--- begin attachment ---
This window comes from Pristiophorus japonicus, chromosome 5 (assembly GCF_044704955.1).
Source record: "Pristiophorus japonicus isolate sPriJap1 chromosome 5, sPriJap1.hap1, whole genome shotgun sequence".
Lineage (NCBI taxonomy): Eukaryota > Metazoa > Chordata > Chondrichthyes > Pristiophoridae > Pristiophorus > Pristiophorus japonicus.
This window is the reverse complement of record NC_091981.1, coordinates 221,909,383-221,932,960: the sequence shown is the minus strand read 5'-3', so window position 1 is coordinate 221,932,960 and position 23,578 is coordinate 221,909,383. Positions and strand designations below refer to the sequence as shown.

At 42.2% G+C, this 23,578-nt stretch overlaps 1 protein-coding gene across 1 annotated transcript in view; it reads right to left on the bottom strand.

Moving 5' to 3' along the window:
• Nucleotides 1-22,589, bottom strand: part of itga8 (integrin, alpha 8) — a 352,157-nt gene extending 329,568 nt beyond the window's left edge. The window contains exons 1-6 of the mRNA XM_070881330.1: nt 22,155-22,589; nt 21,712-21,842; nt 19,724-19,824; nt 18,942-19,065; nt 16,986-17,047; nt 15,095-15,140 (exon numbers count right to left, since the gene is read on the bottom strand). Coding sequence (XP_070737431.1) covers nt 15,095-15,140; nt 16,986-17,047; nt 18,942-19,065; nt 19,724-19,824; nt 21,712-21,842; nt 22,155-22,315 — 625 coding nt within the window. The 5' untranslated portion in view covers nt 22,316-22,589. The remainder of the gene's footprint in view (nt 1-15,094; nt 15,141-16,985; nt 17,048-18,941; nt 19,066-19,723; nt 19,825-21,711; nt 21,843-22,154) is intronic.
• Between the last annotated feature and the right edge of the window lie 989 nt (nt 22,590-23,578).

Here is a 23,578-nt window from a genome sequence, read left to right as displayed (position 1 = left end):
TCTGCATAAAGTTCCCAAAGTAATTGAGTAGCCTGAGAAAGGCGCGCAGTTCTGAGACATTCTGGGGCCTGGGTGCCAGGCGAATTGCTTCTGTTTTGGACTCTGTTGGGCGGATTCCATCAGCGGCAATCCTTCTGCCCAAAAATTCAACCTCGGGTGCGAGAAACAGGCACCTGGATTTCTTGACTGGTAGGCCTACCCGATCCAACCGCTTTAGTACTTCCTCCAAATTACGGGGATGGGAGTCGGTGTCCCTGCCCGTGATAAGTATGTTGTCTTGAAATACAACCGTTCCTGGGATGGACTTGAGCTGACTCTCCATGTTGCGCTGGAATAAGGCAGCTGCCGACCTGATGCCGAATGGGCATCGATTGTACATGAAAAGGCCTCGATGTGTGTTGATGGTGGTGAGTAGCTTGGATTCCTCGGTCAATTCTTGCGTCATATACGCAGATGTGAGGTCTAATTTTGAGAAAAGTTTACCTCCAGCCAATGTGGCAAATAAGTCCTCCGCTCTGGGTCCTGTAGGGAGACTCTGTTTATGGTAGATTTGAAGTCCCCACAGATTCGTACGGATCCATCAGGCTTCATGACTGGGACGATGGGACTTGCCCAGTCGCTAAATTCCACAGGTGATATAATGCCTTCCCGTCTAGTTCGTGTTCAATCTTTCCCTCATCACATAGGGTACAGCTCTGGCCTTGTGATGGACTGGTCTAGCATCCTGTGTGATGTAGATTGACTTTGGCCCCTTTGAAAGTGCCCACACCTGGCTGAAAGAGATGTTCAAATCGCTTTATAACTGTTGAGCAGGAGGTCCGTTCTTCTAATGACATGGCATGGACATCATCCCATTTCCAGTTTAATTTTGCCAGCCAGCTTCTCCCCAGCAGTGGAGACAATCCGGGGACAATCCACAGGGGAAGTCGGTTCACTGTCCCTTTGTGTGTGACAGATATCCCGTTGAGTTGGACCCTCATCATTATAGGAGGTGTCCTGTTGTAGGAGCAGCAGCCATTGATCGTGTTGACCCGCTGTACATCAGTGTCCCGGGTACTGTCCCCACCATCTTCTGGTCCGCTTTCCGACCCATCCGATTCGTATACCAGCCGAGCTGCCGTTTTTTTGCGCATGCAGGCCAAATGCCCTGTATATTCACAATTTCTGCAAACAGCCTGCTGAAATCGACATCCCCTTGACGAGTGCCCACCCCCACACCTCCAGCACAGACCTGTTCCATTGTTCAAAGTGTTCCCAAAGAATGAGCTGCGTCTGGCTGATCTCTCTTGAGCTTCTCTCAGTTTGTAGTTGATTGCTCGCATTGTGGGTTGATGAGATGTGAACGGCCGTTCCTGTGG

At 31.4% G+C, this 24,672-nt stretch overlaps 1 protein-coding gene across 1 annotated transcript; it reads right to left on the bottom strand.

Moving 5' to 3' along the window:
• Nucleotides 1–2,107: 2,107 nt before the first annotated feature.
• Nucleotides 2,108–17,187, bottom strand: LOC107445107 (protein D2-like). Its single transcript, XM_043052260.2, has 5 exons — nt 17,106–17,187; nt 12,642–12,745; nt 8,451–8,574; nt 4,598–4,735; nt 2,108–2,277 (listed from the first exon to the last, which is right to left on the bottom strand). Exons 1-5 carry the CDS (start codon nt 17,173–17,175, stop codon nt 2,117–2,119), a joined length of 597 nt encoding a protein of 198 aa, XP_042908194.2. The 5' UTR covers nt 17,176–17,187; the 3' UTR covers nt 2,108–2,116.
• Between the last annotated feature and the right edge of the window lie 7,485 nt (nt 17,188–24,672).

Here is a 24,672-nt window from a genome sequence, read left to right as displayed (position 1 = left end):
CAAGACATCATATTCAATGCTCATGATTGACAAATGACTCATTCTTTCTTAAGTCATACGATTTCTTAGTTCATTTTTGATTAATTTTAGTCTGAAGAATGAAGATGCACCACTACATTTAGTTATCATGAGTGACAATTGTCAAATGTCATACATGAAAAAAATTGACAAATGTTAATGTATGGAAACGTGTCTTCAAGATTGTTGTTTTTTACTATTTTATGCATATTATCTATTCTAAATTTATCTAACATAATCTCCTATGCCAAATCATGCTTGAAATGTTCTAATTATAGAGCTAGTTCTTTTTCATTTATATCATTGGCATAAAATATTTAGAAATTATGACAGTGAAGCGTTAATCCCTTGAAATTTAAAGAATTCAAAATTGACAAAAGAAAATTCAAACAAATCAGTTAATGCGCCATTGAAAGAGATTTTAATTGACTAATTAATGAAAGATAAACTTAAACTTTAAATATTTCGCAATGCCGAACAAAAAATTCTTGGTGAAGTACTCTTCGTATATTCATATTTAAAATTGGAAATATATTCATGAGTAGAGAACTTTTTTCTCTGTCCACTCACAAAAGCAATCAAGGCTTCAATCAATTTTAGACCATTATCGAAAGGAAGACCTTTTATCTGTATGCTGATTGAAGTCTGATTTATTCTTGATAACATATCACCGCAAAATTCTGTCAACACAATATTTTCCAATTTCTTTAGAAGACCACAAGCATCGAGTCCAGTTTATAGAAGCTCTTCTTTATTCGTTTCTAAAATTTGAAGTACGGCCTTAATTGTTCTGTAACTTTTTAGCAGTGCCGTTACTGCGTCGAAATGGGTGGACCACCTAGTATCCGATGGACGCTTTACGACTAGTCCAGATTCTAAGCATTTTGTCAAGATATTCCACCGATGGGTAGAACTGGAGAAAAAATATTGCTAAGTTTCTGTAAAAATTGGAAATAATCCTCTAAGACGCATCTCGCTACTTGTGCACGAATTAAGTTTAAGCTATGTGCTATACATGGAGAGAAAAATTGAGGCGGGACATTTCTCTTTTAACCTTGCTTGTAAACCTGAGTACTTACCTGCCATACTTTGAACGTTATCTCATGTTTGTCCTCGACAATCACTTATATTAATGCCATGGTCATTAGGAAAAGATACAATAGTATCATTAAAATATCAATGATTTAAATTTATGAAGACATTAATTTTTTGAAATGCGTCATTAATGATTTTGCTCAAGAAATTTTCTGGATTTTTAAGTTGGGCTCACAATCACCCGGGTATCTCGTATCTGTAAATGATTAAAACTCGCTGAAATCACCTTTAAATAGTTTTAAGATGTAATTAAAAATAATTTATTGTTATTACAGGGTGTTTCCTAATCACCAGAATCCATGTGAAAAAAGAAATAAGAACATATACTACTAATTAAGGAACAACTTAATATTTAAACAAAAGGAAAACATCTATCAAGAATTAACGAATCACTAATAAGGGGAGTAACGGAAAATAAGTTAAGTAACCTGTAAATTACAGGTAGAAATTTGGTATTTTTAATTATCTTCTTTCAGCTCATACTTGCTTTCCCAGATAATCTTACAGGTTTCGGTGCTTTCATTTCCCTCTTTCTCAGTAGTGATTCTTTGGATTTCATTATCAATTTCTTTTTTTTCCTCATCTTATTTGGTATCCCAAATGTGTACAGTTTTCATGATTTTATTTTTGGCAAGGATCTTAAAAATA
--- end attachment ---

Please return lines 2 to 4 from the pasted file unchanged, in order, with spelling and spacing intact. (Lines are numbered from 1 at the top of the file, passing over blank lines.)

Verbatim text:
Source record: "Pristiophorus japonicus isolate sPriJap1 chromosome 5, sPriJap1.hap1, whole genome shotgun sequence".
Lineage (NCBI taxonomy): Eukaryota > Metazoa > Chordata > Chondrichthyes > Pristiophoridae > Pristiophorus > Pristiophorus japonicus.
This window is the reverse complement of record NC_091981.1, coordinates 221,909,383-221,932,960: the sequence shown is the minus strand read 5'-3', so window position 1 is coordinate 221,932,960 and position 23,578 is coordinate 221,909,383. Positions and strand designations below refer to the sequence as shown.